We described the implicit yield curve control mechanism in above paragraphs. The current jockey stick yield curves across DM reflect a condition that sees policy rates anchored till 2024-2026, whilst allowing term risk premia pushing up long rates. These term premia reward an investor for current, expected and unexpected inflation. One can add some credit and liquidity risks by picking certain EMU countries or certain sectors like inflation linked government issues. Let’s focus on 10-year bunds and 10-year US Treasuries. Bloomberg consensus forecast put 10-year bunds at -0.33% end of 2021. US 10-year rates would finish 2021 at 1.23%. When we take 1-year forwards we arrive at -0.55% and +1.09% respectively. Market participants have always, always, predicted higher rates 1-year forward over the past decades. One would almost think about conspiracy theories that would steer investors away from bond investments towards the proven higher return risky sectors of the marketplace… Anyway, 2021 predictions are no surprise.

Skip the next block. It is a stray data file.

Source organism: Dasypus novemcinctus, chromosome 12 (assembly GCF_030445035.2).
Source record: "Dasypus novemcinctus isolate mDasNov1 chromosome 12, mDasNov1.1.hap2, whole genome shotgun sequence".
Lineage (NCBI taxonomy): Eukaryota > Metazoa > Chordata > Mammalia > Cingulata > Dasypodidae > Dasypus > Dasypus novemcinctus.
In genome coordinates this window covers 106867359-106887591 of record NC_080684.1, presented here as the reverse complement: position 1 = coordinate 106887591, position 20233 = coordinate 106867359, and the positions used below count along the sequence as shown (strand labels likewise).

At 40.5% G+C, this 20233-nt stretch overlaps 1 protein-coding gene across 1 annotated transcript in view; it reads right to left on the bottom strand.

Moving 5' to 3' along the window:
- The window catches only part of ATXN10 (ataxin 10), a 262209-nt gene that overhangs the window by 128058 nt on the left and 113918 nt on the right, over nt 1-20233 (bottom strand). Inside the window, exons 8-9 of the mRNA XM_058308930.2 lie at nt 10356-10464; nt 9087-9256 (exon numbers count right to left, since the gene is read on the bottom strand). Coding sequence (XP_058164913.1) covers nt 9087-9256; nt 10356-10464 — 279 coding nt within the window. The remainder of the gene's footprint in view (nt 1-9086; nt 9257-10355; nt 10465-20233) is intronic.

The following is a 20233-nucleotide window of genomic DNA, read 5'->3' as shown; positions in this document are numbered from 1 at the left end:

Today, mid-December, we reflect on the 10-year German bund rate 5 year forward. This gives a level of -0.27%. In US Treasuries we pencil in a level of 1.72% for 10-year Treasuries in 5 years’ time. Investing in 10-year bunds or Treasuries today we are OK in terms of total return as long as these 10-year rates remain below the above-mentioned levels by December 2025. Given our high confidence outlook on FED and ECB policy rates, global bond investors should not be that pessimistic on current capital preservation potential offered by the government bond sectors within the EMU or the US. Within EMU government bonds we expect continued intra-EMU rate convergence. Rating agencies might play a central role in this, as they will integrate EU funding capacity into national government funding profile strength. This will frontload positive rating migration across Southern European markets. We expect to revisit a 2005 government rates valuation condition across EMU or EU member states over the medium term. Over 2021, the empowered and flexible ECB purchase program will generate an aggregate net negative supply in EMU government debt. We can only hope that positive business cycle dynamics exert upward rate pressure and raise expected returns in EMU government bonds. EMU government bonds, considering negative index yield but positive roll-down returns, provide an investor with an expected annualised return of around 0.30% over an investment horizon of approximately 8 years. In nominal US Treasuries this expected USD return sits at an annualised 1.20% over an investment horizon of 7.5 years.